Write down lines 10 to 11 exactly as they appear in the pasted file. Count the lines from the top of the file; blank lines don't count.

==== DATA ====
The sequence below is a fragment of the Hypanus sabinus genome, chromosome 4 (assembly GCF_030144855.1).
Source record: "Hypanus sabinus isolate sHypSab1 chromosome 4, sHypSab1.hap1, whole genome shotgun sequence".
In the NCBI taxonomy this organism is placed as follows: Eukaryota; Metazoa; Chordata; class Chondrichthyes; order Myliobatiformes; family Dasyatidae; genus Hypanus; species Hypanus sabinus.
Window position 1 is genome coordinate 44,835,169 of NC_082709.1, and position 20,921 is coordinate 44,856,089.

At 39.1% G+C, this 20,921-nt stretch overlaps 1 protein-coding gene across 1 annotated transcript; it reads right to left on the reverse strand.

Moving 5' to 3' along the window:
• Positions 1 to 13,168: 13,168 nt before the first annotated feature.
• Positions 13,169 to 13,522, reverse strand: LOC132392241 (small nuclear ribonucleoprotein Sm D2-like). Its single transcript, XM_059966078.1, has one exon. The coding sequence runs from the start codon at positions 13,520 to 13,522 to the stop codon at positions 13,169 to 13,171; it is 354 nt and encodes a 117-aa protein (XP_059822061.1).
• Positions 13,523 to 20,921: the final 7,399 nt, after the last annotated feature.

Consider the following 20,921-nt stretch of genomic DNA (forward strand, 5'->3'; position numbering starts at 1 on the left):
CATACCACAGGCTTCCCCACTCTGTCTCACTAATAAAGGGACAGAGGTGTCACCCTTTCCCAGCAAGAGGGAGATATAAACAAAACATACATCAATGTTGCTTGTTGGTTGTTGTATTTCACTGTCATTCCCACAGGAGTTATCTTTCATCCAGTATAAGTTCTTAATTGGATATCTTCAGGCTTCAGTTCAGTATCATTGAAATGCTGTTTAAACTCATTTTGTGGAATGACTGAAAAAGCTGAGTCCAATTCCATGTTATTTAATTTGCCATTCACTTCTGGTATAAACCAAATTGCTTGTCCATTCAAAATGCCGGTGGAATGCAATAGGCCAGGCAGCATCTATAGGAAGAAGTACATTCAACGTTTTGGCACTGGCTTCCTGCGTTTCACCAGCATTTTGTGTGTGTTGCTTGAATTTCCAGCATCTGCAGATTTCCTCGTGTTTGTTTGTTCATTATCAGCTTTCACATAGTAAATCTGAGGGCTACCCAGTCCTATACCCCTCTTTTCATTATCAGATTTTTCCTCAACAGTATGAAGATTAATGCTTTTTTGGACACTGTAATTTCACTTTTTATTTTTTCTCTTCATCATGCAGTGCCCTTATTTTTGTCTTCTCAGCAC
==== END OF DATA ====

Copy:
Consider the following 20,921-nt stretch of genomic DNA (forward strand, 5'->3'; position numbering starts at 1 on the left):
CATACCACAGGCTTCCCCACTCTGTCTCACTAATAAAGGGACAGAGGTGTCACCCTTTCCCAGCAAGAGGGAGATATAAACAAAACATACATCAATGTTGCTTGTTGGTTGTTGTATTTCACTGTCATTCCCACAGGAGTTATCTTTCATCCAGTATAAGTTCTTAATTGGATATCTTCAGGCTTCAGTTCAGTATCATTGAAATGCTGTTTAAACTCATTTTGTGGAATGACTGAAAAAGCTGAGTCCAATTCCATGTTATTTAATTTGCCATTCACTTCTGGTATAAACCAAATTGCTTGTCCATTCAAAATGCCGGTGGAATGCAATAGGCCAGGCAGCATCTATAGGAAGAAGTACATTCAACGTTTTGGCACTGGCTTCCTGCGTTTCACCAGCATTTTGTGTGTGTTGCTTGAATTTCCAGCATCTGCAGATTTCCTCGTGTTTGTTTGTTCATTATCAGCTTTCACATAGTAAATCTGAGGGCTACCCAGTCCTATACCCCTCTTTTCATTATCAGATTTTTCCTCAACAGTATGAAGATTAATGCTTTTTTGGACACTGTAATTTCACTTTTTATTTTTTCTCTTCATCATGCAGTGCCCTTATTTTTGTCTTCTCAGCAC